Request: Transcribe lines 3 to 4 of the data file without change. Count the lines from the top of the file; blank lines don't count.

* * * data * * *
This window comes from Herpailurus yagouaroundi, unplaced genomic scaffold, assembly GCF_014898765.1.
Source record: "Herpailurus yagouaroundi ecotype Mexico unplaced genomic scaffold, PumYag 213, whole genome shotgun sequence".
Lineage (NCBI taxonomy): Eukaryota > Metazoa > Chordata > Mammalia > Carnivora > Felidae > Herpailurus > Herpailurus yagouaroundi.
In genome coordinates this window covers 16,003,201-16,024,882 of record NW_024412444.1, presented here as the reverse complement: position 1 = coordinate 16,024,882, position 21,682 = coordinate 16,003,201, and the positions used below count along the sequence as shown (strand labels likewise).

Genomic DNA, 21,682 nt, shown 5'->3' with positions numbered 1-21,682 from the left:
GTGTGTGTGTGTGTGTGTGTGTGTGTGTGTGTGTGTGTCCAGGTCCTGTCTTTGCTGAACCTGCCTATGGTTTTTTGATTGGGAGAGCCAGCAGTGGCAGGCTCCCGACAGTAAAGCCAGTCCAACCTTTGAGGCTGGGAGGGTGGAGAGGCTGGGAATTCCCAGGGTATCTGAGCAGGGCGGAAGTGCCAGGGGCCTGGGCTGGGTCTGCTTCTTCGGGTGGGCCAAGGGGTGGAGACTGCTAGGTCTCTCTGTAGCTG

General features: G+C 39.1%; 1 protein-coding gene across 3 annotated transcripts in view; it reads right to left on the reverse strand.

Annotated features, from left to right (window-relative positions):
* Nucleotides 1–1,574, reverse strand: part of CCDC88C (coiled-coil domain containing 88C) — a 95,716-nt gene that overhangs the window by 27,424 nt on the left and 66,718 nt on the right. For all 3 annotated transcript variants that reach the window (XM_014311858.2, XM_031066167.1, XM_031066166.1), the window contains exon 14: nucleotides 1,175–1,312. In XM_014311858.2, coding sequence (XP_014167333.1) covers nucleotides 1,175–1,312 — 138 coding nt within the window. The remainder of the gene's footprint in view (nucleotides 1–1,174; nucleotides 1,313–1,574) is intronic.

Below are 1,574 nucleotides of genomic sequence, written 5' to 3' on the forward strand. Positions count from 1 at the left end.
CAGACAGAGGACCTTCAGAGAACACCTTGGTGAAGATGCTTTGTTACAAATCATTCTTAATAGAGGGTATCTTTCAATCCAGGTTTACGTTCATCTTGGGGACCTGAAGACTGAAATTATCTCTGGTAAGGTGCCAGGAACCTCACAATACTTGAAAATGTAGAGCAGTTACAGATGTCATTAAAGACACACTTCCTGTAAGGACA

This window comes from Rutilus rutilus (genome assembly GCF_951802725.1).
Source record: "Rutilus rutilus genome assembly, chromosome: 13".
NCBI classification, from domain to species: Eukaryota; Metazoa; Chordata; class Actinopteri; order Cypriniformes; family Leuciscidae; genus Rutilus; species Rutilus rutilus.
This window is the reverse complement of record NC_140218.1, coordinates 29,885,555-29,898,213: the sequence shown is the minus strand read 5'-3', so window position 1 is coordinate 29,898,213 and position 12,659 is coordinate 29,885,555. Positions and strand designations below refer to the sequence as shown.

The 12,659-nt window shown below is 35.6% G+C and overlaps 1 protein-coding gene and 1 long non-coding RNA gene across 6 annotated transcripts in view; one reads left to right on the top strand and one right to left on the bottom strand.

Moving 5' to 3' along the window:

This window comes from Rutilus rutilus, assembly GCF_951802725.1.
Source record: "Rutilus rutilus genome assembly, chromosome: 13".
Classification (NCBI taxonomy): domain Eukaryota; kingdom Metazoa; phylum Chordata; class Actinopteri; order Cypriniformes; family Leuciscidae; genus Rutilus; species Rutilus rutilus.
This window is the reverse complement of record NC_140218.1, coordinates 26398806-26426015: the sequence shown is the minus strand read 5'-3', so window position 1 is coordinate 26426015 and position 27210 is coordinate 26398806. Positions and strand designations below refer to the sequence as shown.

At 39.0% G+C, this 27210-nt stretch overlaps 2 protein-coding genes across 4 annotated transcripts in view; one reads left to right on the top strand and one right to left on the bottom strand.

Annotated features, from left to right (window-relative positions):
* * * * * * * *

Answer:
Lineage (NCBI taxonomy): Eukaryota > Metazoa > Chordata > Mammalia > Carnivora > Felidae > Herpailurus > Herpailurus yagouaroundi.
In genome coordinates this window covers 16,003,201-16,024,882 of record NW_024412444.1, presented here as the reverse complement: position 1 = coordinate 16,024,882, position 21,682 = coordinate 16,003,201, and the positions used below count along the sequence as shown (strand labels likewise).